In 2009, Mercy donated $88,500 to local fire and rescue groups to purchase new advanced life support monitors, capable of performing 12-lead electrocardiograms. The monitors are linked to equipment at Mercy’s trauma center, where staff members remotely observe the patient’s condition and properly prepare for his or her arrival. The monitors allow rescue teams to quickly identify individuals showing signs of a heart attack, so they can begin to treat the patient en route to the trauma center, minimizing the damage to heart muscle and improving outcomes.

Lori McKibben, RN, MBA

Dr. Michael Kellum, board-certified emergency medicine physician at Mercy Hospital in Janesville and Mercy Walworth Hospital and Medical Center, led the effort to bring cardiocerebral resuscitation, known as “Call and Pump,” to the EMTs of Rock and Walworth counties.

“Call and Pump is CPR without the mouth-to-mouth part,” Kellum says. “When you witness someone going into sudden cardiac arrest, call 911 immediately and then do continuous chest compressions until help arrives.” Intense focus on what first responders call the “Golden Hour” is a vital element of the trauma center’s success in preventing permanent impairment or death. Stabilization prior to arrival, along with start-to-finish patient care, helps to ensure the best possible outcome.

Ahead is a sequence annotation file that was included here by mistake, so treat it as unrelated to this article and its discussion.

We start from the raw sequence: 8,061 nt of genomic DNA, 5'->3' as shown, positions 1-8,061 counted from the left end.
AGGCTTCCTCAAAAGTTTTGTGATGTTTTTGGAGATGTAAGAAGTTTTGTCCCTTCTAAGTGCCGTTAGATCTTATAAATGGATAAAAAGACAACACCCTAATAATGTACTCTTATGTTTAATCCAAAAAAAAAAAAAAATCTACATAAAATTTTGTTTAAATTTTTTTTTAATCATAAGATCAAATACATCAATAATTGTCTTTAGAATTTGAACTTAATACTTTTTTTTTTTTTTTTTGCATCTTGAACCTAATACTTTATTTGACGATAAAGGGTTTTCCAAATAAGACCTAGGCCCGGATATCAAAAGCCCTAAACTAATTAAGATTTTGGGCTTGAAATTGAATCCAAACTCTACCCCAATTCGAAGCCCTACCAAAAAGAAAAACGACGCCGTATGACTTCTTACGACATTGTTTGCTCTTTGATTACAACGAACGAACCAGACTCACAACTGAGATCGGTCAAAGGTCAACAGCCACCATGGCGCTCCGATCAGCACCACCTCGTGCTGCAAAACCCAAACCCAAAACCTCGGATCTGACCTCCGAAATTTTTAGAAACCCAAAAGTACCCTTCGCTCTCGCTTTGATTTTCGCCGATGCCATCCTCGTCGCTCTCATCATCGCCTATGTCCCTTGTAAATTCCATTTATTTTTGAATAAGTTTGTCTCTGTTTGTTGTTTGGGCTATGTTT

“Since 2009, we’ve seen a significant increase in trauma admissions,” Whinney says. “What’s so important about this change is that, before our Level II designation, we routinely treated trauma patients who were then transported to other medical centers and rehabilitation facilities. Now, the patients stay here, from the moment they come in, through their rehabilitation and release.”

The positive impact this has made on patients and their families is substantial.

“Where families once may have had to drive 50 to 100 miles to be with patients, now they all stay close to home,” Whinney says. “They aren’t separated by time and distance any longer.”

In addition, says Bea, a remarkable new program, Mercy MyChart, connects Mercy patients, their important health information, and their physicians and clinic online, conveniently and confidentially, at any time.

While Mercy takes a reactive role in the survival of trauma patients through the center, it has also made a commitment to pro-active programs aimed at preventing injuries.

“Mercy implemented the ThinkFirst program as part of its Level II Trauma Center’s community education initiative,” says McKibben. “Aimed at elementary students, ThinkFirst focuses on keeping kids safe in any activity and emphasizes the importance of preventing head and spinal cord injury.”

Every year, an estimated 500,000 Americans sustain brain or spinal cord injuries, making it the leading cause of death among children and teens. Because Mercy is a strong proponent of trauma prevention for all ages, ThinkFirst, a program of the National Injury Prevention Foundation, promotes injury prevention through education, research and policy.